The first Basque public university was founded in Bilbao in 1936 by the Basque Government during the Spanish second republic, but it was shut down as soon as Franco's armies entered Bilbao in 1937. Only towards the end of Franco's regime the University of Bilbao was founded again, in 1968, which would later (in 1980) be designated to be the University of the Basque Country; and the unofficial Basque Summer University (Udako Euskal Unibertsitatea) was launched in Donibane Lohizune in 1973 after the success of the so-called Basque Weeks of Baiona in 1970-1972. The Public University of Navarre would be created later in Iruñea in 1987 by the regional government of Navarre, and the Institute of Advanced Industrial Technologies (École Supérieure des Technologies Industrielles Avancées - ESTIA) was founded in Bidart in 1996 as a French engineering graduate school (Grande École).

These loose seeds were, however, not sufficient to build a research and innovation landscape in the Basque Country. At the time the Basque Devolution Act and the Betterment were approved in 1979 and 1982, research was hardly going on in the Basque Country. Indeed, the Spanish Research Council had opened 92 research centers already, but none of them was located in the Basque Country.

Here, we focus on the Basque innovation system that has been developed and is still being developed by the Government (Eusko Jaurlaritza) of the three peninsular Basque regions Bizkaia, Gipuzkoa, and Araba (the so-called Basque Autonmous Community) in the framework of the Basque Devolution Act of 1979.

1.2. Building capacities for a Basque innovation system (1980-1996)

Towards the end of the 1970s and the beginning of the 1980s, the Basque Country suffered a deep economic and social crisis, as it was heavily specialized in mature sectors (shipbuilding, steel industry, white goods, etc.) which, at the time, were entering a worldwide recession (Castro-Spila et al. 2011). In this context, the Devolution Act of 1979, the establishment of the Basque Government in 1980, and the entry into force of the Basque Economic Agreement (Kontzertu Ekonomikoa) in 1981 were seen as a great opportunity to overcome the ongoing economic crisis and rebuild the country from a multidimensional perspective (Bilbao-Osorio 2009)[4]. In 1981, a public society was launched for the promotion and regeneration of Basque industry (Sociedad para la Promoción y Reconversión Industrial - SPRI) and in 1982 the Basque ministerial departments of Industry and Energy, on the one hand, and Education, on the other hand, joined efforts to launch a network of technology centers with the aim of boosting a technology-based industrial regeneration and development (Navarro 1990). At the same time, new programs were launched to support research and development at industrial companies, and also both fundamental and applied research were strengthened at Basque universities.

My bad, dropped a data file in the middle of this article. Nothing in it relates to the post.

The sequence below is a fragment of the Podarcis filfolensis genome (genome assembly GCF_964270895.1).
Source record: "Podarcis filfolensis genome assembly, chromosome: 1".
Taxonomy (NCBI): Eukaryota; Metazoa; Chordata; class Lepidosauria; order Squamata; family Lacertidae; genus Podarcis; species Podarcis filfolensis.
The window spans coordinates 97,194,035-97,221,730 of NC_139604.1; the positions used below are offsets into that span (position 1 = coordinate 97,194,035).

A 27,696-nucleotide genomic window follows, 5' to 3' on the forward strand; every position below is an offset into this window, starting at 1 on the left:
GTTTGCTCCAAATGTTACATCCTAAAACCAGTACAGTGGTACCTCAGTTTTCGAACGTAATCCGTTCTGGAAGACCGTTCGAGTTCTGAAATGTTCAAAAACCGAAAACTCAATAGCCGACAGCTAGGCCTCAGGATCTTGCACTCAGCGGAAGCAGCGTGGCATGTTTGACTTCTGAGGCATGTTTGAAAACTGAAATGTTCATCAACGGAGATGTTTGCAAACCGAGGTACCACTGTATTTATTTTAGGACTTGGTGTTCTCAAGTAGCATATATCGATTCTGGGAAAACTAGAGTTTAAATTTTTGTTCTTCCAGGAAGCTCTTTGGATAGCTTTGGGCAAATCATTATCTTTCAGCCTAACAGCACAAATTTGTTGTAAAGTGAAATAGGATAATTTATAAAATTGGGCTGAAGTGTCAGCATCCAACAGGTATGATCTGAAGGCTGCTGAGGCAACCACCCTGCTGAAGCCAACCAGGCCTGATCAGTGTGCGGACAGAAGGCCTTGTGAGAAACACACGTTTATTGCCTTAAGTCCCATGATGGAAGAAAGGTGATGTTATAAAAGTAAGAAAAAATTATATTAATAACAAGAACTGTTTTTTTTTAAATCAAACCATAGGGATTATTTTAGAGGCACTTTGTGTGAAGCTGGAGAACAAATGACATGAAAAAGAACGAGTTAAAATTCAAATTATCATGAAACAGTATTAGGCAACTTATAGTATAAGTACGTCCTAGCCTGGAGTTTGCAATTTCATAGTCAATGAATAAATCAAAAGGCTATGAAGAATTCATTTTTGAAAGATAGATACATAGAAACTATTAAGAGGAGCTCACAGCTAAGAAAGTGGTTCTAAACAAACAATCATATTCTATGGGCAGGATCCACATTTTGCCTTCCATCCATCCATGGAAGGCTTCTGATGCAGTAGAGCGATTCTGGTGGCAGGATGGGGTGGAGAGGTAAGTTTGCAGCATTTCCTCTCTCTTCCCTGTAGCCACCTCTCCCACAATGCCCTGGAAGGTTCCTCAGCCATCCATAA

Within the SPRI, two important strategic plans where launched in the 1990s, which started to shape the Basque Innovation system. These were a Technology Strategic Plan for the period 1990-1992 and an Industrial Technology Plan for the period 1993-1996. In the first plan, strategic priority was given to new materials, manufacturing, and information technologies, and a number of financial tools were launched to fund (i) specific strategic projects carried out by technology centers, (ii) cooperation projects performed by associated companies –consortia–, (iii) strategic projects run by individual companies, and (iv) technology actions –developed by university research groups– for the identification of new long-term technology trends. The second plan incorporated for the first time the idea that innovation is a systemic process where interactions between all agents play an important role, and it was very much focused on the technologies demanded by the Basque industrial clusters that had just been created in areas of special interest for the potential development of Basque economy. Also, in this second plan environmental technologies were added to the list of prioritized technologies. A number of programs were launched as well to strengthen –at Basque universities– research infrastructures and scientific production, which were still very limited at that time.